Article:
Another library employee said the security problems have gotten progressively worse over recent years, with noticeable increases following a) the forced evacuation of homeless encampments at the Palco Marsh (aka “Devil’s Playground”); b) the eviction of tenants from Eureka’s Budget Motel; and c) the passage of Prop. 47, which reduced penalties for certain non-violent crimes. The opioid epidemic has also taken a toll.

“We’re a main hub for homeless people in town,” one librarian said. She and her coworkers are frequently “getting yelled at and picking up needles,” she said. “And we’re all fairly small women.”

Yancheff, one of the managers in Eureka, made headlines nationwide last year when she delivered a life-saving injection of the heroin overdose antidote naloxone — popularly known by the brand name Narcan — to a man who’d passed out in a chair and was sweating profusely, fluid flowing from his nose.

Early this year a woman fatally overdosed behind the library. 

Library employees often call the Eureka Police Department to respond to more serious or potentially violent incidents, but response times vary.

“We have very rough clientele,” said a librarian we’ll call Jennifer. “It’s wearing on everybody, wearing on employees’ mental and physical health.” She said she doesn’t remember any day from the past six months when she didn’t leave work frustrated or angry about something she’d been forced to deal with during the day.

“We have a lot of people sleeping in the library, people intoxicated or being caught drinking, shooting up in the bathroom,” Jennifer continued. “We’re finding needles pretty much everywhere except in the children’s room.”

Christman said the library prides itself on being welcoming to anyone, regardless of their housing status. And she said there are strict rules and protocols in place to make sure the library is safe for all patrons, especially children and families.

But employees say they frequently get complaints from the public, with people saying they don’t feel comfortable entering due to the people out front.

“Our staff does try to keep up. We shoo people away and take care of panhandlers,” Jennifer said. “But doing that three, four times in a matter of hours gets to be exhausting.”

The library employs a part-time security guard who works Wednesdays from 4 to 8 p.m. and Saturdays from noon to 4:30 p.m. But employees say that’s not enough, and until recently one of the guards was a man in his 80s who sometimes fell asleep on the job. 

“It would be nice to have a full-time security person,” an employee said, adding that she thinks it’s just “a matter of time before somebody gets hurt. I suggest flak jackets.”

“We’re sometimes really ill-equipped to handle this,” Christman said of the security concerns, “and we’re trying the best that we can. … We seek out training for this but we’re not county mental health or a law enforcement agency.”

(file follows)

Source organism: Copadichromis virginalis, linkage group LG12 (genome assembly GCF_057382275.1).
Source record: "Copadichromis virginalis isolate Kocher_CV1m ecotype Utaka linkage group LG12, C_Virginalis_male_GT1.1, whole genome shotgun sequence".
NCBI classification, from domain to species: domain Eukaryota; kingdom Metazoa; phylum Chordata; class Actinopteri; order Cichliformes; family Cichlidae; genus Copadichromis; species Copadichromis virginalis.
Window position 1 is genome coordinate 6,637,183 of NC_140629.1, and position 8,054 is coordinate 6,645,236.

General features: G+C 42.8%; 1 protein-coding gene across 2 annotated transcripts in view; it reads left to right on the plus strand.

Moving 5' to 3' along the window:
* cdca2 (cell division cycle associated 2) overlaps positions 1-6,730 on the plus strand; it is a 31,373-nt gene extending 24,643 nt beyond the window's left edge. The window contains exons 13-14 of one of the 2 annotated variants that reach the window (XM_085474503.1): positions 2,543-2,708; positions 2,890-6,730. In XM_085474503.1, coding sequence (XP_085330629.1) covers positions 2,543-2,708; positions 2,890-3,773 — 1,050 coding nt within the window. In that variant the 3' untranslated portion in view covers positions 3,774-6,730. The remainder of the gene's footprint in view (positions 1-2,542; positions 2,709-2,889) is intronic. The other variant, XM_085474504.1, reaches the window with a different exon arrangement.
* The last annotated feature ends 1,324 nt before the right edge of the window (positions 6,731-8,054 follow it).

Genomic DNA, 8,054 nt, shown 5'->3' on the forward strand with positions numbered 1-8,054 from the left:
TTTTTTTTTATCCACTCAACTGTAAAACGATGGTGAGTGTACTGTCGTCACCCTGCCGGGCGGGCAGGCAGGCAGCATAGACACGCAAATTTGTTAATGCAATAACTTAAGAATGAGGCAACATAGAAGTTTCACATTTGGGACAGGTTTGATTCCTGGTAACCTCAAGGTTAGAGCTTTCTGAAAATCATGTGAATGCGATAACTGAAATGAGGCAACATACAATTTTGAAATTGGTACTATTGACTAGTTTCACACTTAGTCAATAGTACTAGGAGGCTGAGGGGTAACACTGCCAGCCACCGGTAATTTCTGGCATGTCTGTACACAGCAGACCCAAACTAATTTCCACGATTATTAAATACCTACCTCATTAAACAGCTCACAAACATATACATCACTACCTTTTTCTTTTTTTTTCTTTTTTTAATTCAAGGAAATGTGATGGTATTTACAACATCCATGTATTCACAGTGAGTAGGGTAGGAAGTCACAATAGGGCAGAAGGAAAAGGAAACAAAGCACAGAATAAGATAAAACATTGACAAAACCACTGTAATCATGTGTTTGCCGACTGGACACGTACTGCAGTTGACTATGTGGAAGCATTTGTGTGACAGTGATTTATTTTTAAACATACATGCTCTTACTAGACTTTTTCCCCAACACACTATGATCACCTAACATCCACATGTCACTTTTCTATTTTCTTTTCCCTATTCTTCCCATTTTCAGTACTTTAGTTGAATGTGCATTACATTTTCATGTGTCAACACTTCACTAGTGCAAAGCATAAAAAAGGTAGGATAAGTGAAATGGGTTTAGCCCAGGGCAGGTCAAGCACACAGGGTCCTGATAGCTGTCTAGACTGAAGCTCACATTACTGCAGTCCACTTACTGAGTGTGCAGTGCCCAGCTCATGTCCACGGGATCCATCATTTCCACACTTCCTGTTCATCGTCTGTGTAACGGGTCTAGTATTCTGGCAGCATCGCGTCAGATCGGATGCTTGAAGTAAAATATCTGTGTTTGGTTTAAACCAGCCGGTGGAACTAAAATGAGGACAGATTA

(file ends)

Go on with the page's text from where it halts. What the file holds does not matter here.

Eureka police officers arrest a man at the library.

But some employees say Christman herself is not around enough to manage or even fully understand the ongoing problems at the library. 

“If she’s not on site, she’s working from home or away at training, or she’s taking part in a CLA [California Library Association} meeting or at a conference out of the area,” said an employee we’ll call John. As an example he forwarded an email Christman sent last month regarding her schedule. Over the course of a week she traveled to Sacramento for a CLA conference and to Ontario for a library training. She’d planned to return in between the two trips but didn’t do so, John said. She wound up being gone for 11 days.

“There’s an ongoing joke about how many staff member names she actually knows,” John said.

“She’s not around a lot,” another employee noted. “They [county supervisors] hired a director with a major outside time commitment.”

Christman’s term as an elected board member of the CLA doesn’t expire until November of next year. In our interview she also noted that she’s involved with a grant for statewide leadership development opportunities.

“We recently sent three of our staff members to a rural library leadership event, something I helped plan and organize,” Christman said.

She acknowledged that her position as an elected board member requires her to travel to meetings and events and spend time on conference calls. “It’s something the supervisors were well aware of when they hired me, as well,” she said.

Christman | Photo courtesy County of Humboldt.

Asked about staff concerns that she won’t be able to manage all those commitments while also running the library Christman said, “It’s always a balancing act, but yeah, I wouldn’t have taken this job if I didn’t think I could do both effectively.”